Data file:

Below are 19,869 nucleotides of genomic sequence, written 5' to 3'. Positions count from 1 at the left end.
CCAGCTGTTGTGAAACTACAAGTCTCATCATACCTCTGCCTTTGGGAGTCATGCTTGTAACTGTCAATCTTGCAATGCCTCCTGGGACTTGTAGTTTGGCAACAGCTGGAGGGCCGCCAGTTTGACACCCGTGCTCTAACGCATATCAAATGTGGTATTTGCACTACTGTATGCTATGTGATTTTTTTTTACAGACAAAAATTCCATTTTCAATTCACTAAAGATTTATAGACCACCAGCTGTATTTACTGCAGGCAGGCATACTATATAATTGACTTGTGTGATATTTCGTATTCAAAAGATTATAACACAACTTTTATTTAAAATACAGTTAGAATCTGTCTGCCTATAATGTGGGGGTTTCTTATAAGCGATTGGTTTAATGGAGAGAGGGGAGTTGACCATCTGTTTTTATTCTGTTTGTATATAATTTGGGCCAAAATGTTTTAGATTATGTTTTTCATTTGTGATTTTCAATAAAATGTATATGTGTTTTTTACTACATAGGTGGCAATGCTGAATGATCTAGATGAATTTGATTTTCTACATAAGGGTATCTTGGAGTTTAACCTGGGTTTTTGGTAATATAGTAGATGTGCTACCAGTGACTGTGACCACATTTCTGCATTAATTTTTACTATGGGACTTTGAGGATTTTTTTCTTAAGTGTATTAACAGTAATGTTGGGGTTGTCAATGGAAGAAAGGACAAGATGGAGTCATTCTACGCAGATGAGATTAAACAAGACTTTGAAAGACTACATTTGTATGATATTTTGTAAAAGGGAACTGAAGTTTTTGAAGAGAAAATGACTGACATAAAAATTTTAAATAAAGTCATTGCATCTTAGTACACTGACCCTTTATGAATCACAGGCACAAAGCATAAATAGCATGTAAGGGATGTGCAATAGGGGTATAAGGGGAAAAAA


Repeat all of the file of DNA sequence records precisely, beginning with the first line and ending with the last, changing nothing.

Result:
Below are 19,869 nucleotides of genomic sequence, written 5' to 3'. Positions count from 1 at the left end.
CCAGCTGTTGTGAAACTACAAGTCTCATCATACCTCTGCCTTTGGGAGTCATGCTTGTAACTGTCAATCTTGCAATGCCTCCTGGGACTTGTAGTTTGGCAACAGCTGGAGGGCCGCCAGTTTGACACCCGTGCTCTAACGCATATCAAATGTGGTATTTGCACTACTGTATGCTATGTGATTTTTTTTTACAGACAAAAATTCCATTTTCAATTCACTAAAGATTTATAGACCACCAGCTGTATTTACTGCAGGCAGGCATACTATATAATTGACTTGTGTGATATTTCGTATTCAAAAGATTATAACACAACTTTTATTTAAAATACAGTTAGAATCTGTCTGCCTATAATGTGGGGGTTTCTTATAAGCGATTGGTTTAATGGAGAGAGGGGAGTTGACCATCTGTTTTTATTCTGTTTGTATATAATTTGGGCCAAAATGTTTTAGATTATGTTTTTCATTTGTGATTTTCAATAAAATGTATATGTGTTTTTTACTACATAGGTGGCAATGCTGAATGATCTAGATGAATTTGATTTTCTACATAAGGGTATCTTGGAGTTTAACCTGGGTTTTTGGTAATATAGTAGATGTGCTACCAGTGACTGTGACCACATTTCTGCATTAATTTTTACTATGGGACTTTGAGGATTTTTTTCTTAAGTGTATTAACAGTAATGTTGGGGTTGTCAATGGAAGAAAGGACAAGATGGAGTCATTCTACGCAGATGAGATTAAACAAGACTTTGAAAGACTACATTTGTATGATATTTTGTAAAAGGGAACTGAAGTTTTTGAAGAGAAAATGACTGACATAAAAATTTTAAATAAAGTCATTGCATCTTAGTACACTGACCCTTTATGAATCACAGGCACAAAGCATAAATAGCATGTAAGGGATGTGCAATAGGGGTATAAGGGGAAAAAA